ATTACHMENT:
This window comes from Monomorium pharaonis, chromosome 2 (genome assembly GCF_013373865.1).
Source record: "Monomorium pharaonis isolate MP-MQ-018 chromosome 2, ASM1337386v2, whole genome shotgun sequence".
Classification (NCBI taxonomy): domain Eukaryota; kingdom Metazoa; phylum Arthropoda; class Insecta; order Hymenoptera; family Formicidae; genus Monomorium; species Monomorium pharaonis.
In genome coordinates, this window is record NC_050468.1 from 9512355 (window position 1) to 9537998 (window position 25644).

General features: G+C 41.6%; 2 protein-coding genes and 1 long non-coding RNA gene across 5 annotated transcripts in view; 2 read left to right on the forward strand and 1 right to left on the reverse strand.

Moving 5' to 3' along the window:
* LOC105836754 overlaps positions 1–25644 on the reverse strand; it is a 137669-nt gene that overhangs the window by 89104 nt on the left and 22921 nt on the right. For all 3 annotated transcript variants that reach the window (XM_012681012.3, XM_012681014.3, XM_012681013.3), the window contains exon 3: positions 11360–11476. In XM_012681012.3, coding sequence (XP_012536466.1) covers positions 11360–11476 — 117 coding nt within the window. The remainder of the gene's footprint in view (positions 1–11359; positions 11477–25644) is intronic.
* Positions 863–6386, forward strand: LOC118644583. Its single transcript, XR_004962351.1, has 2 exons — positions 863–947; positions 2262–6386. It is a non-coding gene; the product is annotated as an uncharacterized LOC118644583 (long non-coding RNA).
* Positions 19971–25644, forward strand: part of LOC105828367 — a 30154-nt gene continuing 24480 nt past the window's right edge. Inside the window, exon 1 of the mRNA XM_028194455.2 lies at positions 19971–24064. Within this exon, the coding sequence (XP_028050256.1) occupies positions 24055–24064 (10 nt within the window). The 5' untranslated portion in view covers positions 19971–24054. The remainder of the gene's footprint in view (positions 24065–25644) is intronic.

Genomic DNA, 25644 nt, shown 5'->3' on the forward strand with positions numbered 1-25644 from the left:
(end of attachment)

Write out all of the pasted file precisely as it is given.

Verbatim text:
This window comes from Monomorium pharaonis, chromosome 2 (genome assembly GCF_013373865.1).
Source record: "Monomorium pharaonis isolate MP-MQ-018 chromosome 2, ASM1337386v2, whole genome shotgun sequence".
Classification (NCBI taxonomy): domain Eukaryota; kingdom Metazoa; phylum Arthropoda; class Insecta; order Hymenoptera; family Formicidae; genus Monomorium; species Monomorium pharaonis.
In genome coordinates, this window is record NC_050468.1 from 9512355 (window position 1) to 9537998 (window position 25644).

General features: G+C 41.6%; 2 protein-coding genes and 1 long non-coding RNA gene across 5 annotated transcripts in view; 2 read left to right on the forward strand and 1 right to left on the reverse strand.

Moving 5' to 3' along the window:
* LOC105836754 overlaps positions 1–25644 on the reverse strand; it is a 137669-nt gene that overhangs the window by 89104 nt on the left and 22921 nt on the right. For all 3 annotated transcript variants that reach the window (XM_012681012.3, XM_012681014.3, XM_012681013.3), the window contains exon 3: positions 11360–11476. In XM_012681012.3, coding sequence (XP_012536466.1) covers positions 11360–11476 — 117 coding nt within the window. The remainder of the gene's footprint in view (positions 1–11359; positions 11477–25644) is intronic.
* Positions 863–6386, forward strand: LOC118644583. Its single transcript, XR_004962351.1, has 2 exons — positions 863–947; positions 2262–6386. It is a non-coding gene; the product is annotated as an uncharacterized LOC118644583 (long non-coding RNA).
* Positions 19971–25644, forward strand: part of LOC105828367 — a 30154-nt gene continuing 24480 nt past the window's right edge. Inside the window, exon 1 of the mRNA XM_028194455.2 lies at positions 19971–24064. Within this exon, the coding sequence (XP_028050256.1) occupies positions 24055–24064 (10 nt within the window). The 5' untranslated portion in view covers positions 19971–24054. The remainder of the gene's footprint in view (positions 24065–25644) is intronic.

Genomic DNA, 25644 nt, shown 5'->3' on the forward strand with positions numbered 1-25644 from the left: